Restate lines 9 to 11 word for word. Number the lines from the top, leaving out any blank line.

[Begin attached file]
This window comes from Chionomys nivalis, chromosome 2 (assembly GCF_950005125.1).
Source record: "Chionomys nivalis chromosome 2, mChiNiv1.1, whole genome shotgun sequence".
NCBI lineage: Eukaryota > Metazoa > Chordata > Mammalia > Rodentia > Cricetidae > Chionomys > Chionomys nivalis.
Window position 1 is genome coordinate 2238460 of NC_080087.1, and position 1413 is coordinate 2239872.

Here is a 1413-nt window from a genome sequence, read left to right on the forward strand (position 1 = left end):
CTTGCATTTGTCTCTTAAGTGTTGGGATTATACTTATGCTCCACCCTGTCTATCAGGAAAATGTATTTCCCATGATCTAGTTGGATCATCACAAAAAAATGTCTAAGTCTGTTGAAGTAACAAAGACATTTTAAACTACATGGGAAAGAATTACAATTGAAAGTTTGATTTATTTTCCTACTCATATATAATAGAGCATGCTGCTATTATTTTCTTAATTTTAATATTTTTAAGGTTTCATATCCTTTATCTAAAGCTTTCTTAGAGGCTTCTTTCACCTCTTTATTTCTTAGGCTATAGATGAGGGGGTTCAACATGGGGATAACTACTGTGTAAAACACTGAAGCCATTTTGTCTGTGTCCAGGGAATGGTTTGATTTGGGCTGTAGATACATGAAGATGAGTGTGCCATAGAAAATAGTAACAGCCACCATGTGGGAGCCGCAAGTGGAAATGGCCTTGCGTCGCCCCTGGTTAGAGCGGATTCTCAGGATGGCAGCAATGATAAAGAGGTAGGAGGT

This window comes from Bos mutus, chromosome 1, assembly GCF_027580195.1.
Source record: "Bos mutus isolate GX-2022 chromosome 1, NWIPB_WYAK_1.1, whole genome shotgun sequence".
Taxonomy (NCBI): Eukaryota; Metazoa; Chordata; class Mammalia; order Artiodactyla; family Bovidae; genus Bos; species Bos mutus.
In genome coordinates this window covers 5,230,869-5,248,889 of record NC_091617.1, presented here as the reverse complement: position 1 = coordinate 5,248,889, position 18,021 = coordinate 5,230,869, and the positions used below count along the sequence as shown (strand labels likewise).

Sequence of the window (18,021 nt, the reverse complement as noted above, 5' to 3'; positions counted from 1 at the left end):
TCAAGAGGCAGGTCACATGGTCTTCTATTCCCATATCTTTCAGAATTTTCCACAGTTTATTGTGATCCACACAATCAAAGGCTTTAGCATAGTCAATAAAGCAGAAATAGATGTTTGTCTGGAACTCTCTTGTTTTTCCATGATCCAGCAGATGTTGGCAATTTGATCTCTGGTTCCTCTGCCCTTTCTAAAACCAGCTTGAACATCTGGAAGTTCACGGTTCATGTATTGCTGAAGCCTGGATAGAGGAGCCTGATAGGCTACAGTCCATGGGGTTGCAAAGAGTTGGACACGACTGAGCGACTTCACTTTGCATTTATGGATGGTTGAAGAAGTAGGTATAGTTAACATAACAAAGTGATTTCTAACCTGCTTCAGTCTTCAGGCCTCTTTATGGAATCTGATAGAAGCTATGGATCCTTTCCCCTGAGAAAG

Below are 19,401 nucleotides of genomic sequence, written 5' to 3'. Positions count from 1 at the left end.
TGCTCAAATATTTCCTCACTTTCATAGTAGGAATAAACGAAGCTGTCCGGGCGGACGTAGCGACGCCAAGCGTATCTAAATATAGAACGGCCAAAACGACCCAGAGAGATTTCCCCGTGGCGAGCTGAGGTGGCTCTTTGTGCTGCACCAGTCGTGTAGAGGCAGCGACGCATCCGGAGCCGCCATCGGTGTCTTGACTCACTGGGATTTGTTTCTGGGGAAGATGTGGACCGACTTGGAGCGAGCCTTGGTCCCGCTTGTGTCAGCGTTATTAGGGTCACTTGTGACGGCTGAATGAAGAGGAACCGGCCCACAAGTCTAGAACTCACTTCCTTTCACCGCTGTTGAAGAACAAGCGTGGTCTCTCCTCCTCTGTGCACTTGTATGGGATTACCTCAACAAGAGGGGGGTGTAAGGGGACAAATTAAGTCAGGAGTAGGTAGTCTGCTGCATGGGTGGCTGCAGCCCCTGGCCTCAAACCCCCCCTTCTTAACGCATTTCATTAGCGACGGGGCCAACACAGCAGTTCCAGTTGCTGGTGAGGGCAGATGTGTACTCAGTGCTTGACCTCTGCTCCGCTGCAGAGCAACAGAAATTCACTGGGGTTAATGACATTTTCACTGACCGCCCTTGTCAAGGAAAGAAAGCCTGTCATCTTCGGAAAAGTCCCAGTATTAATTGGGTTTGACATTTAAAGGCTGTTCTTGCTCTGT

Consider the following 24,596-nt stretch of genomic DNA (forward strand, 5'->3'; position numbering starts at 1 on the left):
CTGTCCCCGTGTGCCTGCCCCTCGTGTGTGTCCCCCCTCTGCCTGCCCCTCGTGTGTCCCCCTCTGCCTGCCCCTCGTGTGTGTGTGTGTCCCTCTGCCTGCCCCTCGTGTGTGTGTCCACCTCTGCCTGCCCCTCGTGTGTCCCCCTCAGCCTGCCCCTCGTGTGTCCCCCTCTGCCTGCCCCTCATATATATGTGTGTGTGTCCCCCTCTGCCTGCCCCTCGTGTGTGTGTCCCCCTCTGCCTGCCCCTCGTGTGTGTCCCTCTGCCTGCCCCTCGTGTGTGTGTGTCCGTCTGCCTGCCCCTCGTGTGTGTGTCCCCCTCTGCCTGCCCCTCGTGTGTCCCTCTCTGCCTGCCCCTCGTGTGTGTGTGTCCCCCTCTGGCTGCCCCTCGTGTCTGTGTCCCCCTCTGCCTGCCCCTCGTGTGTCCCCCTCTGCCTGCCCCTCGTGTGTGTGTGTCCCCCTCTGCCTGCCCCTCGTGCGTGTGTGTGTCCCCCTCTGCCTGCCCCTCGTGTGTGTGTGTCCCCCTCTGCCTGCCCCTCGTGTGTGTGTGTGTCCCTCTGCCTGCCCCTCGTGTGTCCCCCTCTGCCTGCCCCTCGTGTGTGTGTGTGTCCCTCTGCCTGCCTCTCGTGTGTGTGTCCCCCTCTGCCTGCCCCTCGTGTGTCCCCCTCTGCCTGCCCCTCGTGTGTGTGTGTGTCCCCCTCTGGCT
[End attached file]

Taxonomy (NCBI): Eukaryota; Metazoa; Chordata; class Mammalia; order Artiodactyla; family Bovidae; genus Bos; species Bos mutus.
In genome coordinates this window covers 5,230,869-5,248,889 of record NC_091617.1, presented here as the reverse complement: position 1 = coordinate 5,248,889, position 18,021 = coordinate 5,230,869, and the positions used below count along the sequence as shown (strand labels likewise).

Sequence of the window (18,021 nt, the reverse complement as noted above, 5' to 3'; positions counted from 1 at the left end):